A volcano on Indonesia’s densely populated island of Java has erupted, spewing a huge column of ash into the air and prompting nearly 2,000 people to evacuate from villages in the area.
Following the eruption of the Semeru volcano, Indonesia’s disaster mitigation agency (BNPB) said on Sunday 1,979 people had been moved to 11 shelters and authorities had distributed masks to residents.
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There were no immediate reports of any casualties and Indonesia’s transport ministry said that there was no impact on air travel but notices had been sent to two regional airports for vigilance.
“Most roads have been closed since this morning and now it is raining volcanic ash and it has covered the view of the mountain,” community volunteer Bayu Deny Alfianto told Reuters by telephone from near the volcano.
Earlier in the day, the BNPB had warned residents living near Mount Semeru – located around 640km (400 miles) southeast of the capital Jakarta – not to conduct any activities within 8km (4.9 miles) of the volcano and to keep away from riversides in the area due to risks of lava flow.
The eruption began at 2:46 am (1946 GMT on Saturday) and rescue, search and evacuation efforts were going on. Videos posted on social media showed huge clouds of grey ash in areas near the volcano.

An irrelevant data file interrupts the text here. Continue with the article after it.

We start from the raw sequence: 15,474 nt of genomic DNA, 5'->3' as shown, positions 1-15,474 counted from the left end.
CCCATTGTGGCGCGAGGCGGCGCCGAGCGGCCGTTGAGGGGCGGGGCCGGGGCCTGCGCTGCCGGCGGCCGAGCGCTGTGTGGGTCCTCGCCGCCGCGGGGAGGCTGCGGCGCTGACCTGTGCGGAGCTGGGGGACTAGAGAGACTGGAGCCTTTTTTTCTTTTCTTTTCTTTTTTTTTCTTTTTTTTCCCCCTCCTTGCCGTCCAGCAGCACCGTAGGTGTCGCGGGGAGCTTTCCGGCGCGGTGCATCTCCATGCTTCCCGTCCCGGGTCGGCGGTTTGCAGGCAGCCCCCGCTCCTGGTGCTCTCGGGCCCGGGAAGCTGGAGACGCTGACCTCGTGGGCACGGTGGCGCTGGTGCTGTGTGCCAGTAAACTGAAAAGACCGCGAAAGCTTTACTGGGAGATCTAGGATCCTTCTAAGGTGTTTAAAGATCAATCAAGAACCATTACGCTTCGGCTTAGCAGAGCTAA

Gunungapi Semeru kembali muntahkan Awan Panas Guguran (APG) pada hari Minggu (4/12) sejak pukul 02.46 WIB, dengan kolom abu teramati berwarna kelabu dengan intensitas sedang hingga tebal ke arah tenggara dan selatan setinggi kurang lebih 1.500 meter di atas puncak. #Semeru #APG pic.twitter.com/v3mtSR4ILW
— BNPB Indonesia (@BNPB_Indonesia) December 4, 2022
Abdul Muhari, a spokesman for the BNPB, said the eruption was caused by monsoon rains eroding and collapsing the lava dome on top of the 3,676-metre (12,060-foot) Mount Semeru.
Japan’s Meteorology Agency meanwhile said it was monitoring for the possibility of a tsunami after the eruption. There was no immediate comment from the BNPB on Japan’s warning of a tsunami threat.
A sudden eruption of Mount Semeru last year killed at least 51 people, injured more than 100, and thousands of houses and buildings were damaged.
With 142 volcanoes, Indonesia has the largest population globally living in close proximity to a volcano, including 8.6 million within 10km (6 miles).
The Indonesian archipelago of more than 270 million people sits along the Pacific “Ring of Fire”, a horseshoe-shaped series of geological fault lines, and is prone to volcanic activity and earthquakes.